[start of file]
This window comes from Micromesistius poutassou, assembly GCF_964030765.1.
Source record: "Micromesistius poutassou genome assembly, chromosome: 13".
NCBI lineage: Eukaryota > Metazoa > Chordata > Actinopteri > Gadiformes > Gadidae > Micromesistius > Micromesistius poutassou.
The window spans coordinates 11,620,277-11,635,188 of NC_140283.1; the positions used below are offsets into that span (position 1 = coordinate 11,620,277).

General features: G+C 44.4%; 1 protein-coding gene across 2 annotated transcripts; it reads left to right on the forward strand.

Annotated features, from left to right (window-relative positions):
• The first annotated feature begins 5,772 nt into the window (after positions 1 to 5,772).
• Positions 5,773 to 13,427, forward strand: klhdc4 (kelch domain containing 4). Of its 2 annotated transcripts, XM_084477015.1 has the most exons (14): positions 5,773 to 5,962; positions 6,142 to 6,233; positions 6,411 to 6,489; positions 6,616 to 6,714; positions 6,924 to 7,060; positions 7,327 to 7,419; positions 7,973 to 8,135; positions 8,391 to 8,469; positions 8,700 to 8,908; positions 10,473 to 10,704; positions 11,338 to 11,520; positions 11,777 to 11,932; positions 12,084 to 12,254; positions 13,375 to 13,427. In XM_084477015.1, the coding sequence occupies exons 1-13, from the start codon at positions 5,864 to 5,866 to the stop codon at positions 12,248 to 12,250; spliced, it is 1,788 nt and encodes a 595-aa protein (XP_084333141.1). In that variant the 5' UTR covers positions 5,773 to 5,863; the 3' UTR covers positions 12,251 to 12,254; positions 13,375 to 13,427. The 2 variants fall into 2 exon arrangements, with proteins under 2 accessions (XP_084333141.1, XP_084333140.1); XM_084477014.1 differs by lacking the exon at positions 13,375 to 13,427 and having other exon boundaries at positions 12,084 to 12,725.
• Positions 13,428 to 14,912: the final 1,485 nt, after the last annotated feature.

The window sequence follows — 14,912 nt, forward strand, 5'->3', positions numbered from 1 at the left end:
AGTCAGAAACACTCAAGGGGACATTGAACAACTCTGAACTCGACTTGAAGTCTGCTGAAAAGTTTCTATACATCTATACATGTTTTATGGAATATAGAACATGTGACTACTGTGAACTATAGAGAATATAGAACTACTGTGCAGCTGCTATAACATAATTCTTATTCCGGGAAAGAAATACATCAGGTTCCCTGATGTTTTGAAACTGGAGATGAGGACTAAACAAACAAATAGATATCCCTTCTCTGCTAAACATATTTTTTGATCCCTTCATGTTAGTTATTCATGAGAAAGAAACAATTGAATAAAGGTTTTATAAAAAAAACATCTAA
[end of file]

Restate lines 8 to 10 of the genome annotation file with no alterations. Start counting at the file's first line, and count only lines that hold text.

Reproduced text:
• Positions 5,773 to 13,427, forward strand: klhdc4 (kelch domain containing 4). Of its 2 annotated transcripts, XM_084477015.1 has the most exons (14): positions 5,773 to 5,962; positions 6,142 to 6,233; positions 6,411 to 6,489; positions 6,616 to 6,714; positions 6,924 to 7,060; positions 7,327 to 7,419; positions 7,973 to 8,135; positions 8,391 to 8,469; positions 8,700 to 8,908; positions 10,473 to 10,704; positions 11,338 to 11,520; positions 11,777 to 11,932; positions 12,084 to 12,254; positions 13,375 to 13,427. In XM_084477015.1, the coding sequence occupies exons 1-13, from the start codon at positions 5,864 to 5,866 to the stop codon at positions 12,248 to 12,250; spliced, it is 1,788 nt and encodes a 595-aa protein (XP_084333141.1). In that variant the 5' UTR covers positions 5,773 to 5,863; the 3' UTR covers positions 12,251 to 12,254; positions 13,375 to 13,427. The 2 variants fall into 2 exon arrangements, with proteins under 2 accessions (XP_084333141.1, XP_084333140.1); XM_084477014.1 differs by lacking the exon at positions 13,375 to 13,427 and having other exon boundaries at positions 12,084 to 12,725.
• Positions 13,428 to 14,912: the final 1,485 nt, after the last annotated feature.

The window sequence follows — 14,912 nt, forward strand, 5'->3', positions numbered from 1 at the left end: